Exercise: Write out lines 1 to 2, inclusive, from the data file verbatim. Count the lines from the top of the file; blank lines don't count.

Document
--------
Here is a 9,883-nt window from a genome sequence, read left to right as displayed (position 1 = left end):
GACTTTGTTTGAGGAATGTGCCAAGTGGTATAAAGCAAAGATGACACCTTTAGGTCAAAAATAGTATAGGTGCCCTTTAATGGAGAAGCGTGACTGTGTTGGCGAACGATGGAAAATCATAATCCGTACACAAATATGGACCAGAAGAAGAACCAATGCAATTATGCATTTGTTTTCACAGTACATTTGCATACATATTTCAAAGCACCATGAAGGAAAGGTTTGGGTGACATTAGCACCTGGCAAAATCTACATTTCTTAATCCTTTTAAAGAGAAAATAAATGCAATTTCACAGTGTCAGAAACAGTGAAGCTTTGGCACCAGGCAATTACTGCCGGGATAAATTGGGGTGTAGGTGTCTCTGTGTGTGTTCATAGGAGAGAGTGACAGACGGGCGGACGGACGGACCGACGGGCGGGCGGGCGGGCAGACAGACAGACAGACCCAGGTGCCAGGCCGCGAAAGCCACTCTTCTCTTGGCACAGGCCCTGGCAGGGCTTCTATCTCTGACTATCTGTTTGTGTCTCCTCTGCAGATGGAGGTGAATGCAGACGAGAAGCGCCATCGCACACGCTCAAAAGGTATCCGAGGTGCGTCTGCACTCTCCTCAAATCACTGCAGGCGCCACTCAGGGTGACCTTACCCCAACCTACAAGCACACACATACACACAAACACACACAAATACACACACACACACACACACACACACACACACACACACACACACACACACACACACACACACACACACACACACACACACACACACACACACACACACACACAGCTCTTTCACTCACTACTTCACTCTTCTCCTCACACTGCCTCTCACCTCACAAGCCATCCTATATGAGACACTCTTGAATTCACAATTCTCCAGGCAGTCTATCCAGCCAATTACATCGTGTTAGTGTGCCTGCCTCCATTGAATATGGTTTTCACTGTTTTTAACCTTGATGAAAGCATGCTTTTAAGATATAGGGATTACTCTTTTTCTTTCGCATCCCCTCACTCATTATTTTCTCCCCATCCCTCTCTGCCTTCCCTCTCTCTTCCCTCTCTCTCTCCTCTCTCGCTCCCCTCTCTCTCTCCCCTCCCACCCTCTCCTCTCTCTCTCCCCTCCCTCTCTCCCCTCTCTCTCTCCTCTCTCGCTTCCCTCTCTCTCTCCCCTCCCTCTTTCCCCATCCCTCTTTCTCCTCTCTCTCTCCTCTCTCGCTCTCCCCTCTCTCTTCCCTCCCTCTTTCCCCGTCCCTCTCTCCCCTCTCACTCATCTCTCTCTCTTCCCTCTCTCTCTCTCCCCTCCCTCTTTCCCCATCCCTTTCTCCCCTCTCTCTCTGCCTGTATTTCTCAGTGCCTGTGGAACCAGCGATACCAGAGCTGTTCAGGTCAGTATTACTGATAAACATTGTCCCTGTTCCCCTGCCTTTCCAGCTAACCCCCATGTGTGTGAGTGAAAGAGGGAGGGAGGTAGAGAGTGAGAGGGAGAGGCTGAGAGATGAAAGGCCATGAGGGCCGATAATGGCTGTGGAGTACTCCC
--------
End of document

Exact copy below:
Here is a 9,883-nt window from a genome sequence, read left to right as displayed (position 1 = left end):
GACTTTGTTTGAGGAATGTGCCAAGTGGTATAAAGCAAAGATGACACCTTTAGGTCAAAAATAGTATAGGTGCCCTTTAATGGAGAAGCGTGACTGTGTTGGCGAACGATGGAAAATCATAATCCGTACACAAATATGGACCAGAAGAAGAACCAATGCAATTATGCATTTGTTTTCACAGTACATTTGCATACATATTTCAAAGCACCATGAAGGAAAGGTTTGGGTGACATTAGCACCTGGCAAAATCTACATTTCTTAATCCTTTTAAAGAGAAAATAAATGCAATTTCACAGTGTCAGAAACAGTGAAGCTTTGGCACCAGGCAATTACTGCCGGGATAAATTGGGGTGTAGGTGTCTCTGTGTGTGTTCATAGGAGAGAGTGACAGACGGGCGGACGGACGGACCGACGGGCGGGCGGGCGGGCAGACAGACAGACAGACCCAGGTGCCAGGCCGCGAAAGCCACTCTTCTCTTGGCACAGGCCCTGGCAGGGCTTCTATCTCTGACTATCTGTTTGTGTCTCCTCTGCAGATGGAGGTGAATGCAGACGAGAAGCGCCATCGCACACGCTCAAAAGGTATCCGAGGTGCGTCTGCACTCTCCTCAAATCACTGCAGGCGCCACTCAGGGTGACCTTACCCCAACCTACAAGCACACACATACACACAAACACACACAAATACACACACACACACACACACACACACACACACACACACACACACACACACACACACACACACACACACACACACACACACACACACACACACACACACACACAGCTCTTTCACTCACTACTTCACTCTTCTCCTCACACTGCCTCTCACCTCACAAGCCATCCTATATGAGACACTCTTGAATTCACAATTCTCCAGGCAGTCTATCCAGCCAATTACATCGTGTTAGTGTGCCTGCCTCCATTGAATATGGTTTTCACTGTTTTTAACCTTGATGAAAGCATGCTTTTAAGATATAGGGATTACTCTTTTTCTTTCGCATCCCCTCACTCATTATTTTCTCCCCATCCCTCTCTGCCTTCCCTCTCTCTTCCCTCTCTCTCTCCTCTCTCGCTCCCCTCTCTCTCTCCCCTCCCACCCTCTCCTCTCTCTCTCCCCTCCCTCTCTCCCCTCTCTCTCTCCTCTCTCGCTTCCCTCTCTCTCTCCCCTCCCTCTTTCCCCATCCCTCTTTCTCCTCTCTCTCTCCTCTCTCGCTCTCCCCTCTCTCTTCCCTCCCTCTTTCCCCGTCCCTCTCTCCCCTCTCACTCATCTCTCTCTCTTCCCTCTCTCTCTCTCCCCTCCCTCTTTCCCCATCCCTTTCTCCCCTCTCTCTCTGCCTGTATTTCTCAGTGCCTGTGGAACCAGCGATACCAGAGCTGTTCAGGTCAGTATTACTGATAAACATTGTCCCTGTTCCCCTGCCTTTCCAGCTAACCCCCATGTGTGTGAGTGAAAGAGGGAGGGAGGTAGAGAGTGAGAGGGAGAGGCTGAGAGATGAAAGGCCATGAGGGCCGATAATGGCTGTGGAGTACTCCC